Sydney Baxter's chief saw him once or twice during these camp days. And he marvelled.

The spectacles had gone. The lank, round-shouldered figure had filled and straightened.

Suddenly a man had been born. A soldier, too. This fellow of the pen and ledger, this very type of the British clerk who had never handled a rifle in his life and didn't know the smell of powder from eau de Cologne, who had never experienced anything of hardship or even discomfort; whose outlook in life had hitherto never stretched beyond a higher seat at the office desk, to whom the great passions of life were a sealed book—this fellow passed his shooting and other tests in record time.

He was in France within sixteen weeks of joining the army.

Those were very dark days in England, but the sight of this one young man cheered the chief. We were arrayed in battle against men who had been trained through all the years of their manhood, the whole course of whose lives had been shaped for this Day. And we had to meet them with—clerks It seemed hopeless and a mockery. But when he saw Sydney Baxter the chief realised that often when the spirit is willing the flesh becomes strong; that the British fighting breed was not dead, though the black office coat had misled the German.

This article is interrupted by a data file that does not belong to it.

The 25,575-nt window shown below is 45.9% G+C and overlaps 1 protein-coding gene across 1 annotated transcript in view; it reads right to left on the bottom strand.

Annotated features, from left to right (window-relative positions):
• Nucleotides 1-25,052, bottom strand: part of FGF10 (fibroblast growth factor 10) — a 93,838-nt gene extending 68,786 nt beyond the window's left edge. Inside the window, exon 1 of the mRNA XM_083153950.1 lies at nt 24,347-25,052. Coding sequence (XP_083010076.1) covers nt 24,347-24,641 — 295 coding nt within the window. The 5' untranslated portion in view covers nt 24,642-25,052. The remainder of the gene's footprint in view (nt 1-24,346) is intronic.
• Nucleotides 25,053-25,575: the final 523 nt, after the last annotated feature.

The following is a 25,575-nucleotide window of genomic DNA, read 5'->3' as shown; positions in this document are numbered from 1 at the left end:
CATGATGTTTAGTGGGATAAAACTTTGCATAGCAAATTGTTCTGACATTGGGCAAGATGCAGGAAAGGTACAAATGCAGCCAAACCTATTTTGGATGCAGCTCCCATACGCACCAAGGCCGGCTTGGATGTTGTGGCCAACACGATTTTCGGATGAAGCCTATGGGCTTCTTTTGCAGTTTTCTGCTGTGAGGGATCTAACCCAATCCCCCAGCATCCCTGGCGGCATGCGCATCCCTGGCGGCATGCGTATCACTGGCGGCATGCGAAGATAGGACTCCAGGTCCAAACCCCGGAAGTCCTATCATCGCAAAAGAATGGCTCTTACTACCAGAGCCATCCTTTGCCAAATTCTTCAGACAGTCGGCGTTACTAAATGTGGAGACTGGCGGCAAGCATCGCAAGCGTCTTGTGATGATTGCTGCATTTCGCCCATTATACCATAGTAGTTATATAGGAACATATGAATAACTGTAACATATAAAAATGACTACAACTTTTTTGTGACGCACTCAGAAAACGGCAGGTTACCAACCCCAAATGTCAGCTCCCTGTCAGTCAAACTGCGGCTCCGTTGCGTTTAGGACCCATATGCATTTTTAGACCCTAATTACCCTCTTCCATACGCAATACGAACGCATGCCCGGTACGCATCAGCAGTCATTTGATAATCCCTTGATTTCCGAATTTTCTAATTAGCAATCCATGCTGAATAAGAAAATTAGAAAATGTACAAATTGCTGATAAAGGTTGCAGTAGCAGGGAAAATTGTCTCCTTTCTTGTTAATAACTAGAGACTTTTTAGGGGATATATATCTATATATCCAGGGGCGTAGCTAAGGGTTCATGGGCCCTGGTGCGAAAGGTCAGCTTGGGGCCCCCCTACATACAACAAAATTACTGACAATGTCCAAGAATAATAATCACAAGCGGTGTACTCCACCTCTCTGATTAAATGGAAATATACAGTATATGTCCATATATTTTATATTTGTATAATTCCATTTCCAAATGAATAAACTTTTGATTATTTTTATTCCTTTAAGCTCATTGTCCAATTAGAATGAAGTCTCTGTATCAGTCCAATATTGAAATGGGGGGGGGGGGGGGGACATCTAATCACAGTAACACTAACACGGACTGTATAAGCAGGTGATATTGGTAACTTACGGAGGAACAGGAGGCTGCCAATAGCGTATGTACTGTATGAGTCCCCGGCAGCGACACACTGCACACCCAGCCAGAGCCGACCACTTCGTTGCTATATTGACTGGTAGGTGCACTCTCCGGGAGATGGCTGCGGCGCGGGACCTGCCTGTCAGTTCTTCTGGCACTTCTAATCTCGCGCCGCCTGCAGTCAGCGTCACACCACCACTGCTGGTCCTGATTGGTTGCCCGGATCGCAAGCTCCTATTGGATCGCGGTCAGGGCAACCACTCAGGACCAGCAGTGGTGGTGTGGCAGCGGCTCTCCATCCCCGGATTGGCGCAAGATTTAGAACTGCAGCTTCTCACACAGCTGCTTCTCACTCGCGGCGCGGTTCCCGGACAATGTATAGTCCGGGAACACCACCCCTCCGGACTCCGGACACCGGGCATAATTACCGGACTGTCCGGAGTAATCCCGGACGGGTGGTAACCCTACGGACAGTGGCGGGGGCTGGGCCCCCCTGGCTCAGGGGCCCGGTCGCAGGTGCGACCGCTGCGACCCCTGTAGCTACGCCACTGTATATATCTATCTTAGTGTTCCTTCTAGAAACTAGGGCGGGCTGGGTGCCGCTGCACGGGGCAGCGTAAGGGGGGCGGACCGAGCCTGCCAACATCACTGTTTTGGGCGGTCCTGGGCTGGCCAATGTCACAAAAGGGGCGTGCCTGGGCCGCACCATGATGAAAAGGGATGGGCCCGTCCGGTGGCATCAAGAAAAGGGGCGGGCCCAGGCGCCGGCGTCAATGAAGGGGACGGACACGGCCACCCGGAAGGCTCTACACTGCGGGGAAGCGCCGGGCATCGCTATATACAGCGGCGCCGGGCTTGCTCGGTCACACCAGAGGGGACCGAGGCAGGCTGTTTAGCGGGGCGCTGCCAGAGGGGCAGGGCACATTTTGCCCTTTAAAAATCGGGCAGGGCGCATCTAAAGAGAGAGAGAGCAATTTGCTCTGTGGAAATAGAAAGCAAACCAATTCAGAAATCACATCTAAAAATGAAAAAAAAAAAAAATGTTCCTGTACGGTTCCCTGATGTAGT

How many times have you and I said " he was the last man I should have thought would have made a soldier." Well, Sydney Baxter was that last man. And he made a first-class soldier. Let this country never forget it. He, and the thousands like him, outnumbered and outgunned, fought the Prussian Guard, the most finished product of the German military machine, and halted them, held them, beat them. In equal fight they thrashed them.

Think of it in the light of history. The greatest and most wonderfully equipped and trained army the world has ever known beaten in fair fight by an army of clerks, schoolmasters, stockbrokers, University men, street waifs, shopkeepers, labourers, counter-jumpers, most of whom did not know one end of a rifle from the other when war was declared. Sydney Baxter was one of that army. That is why I am telling his story. It will make strange and very salutary reading for Prussian arrogance some day.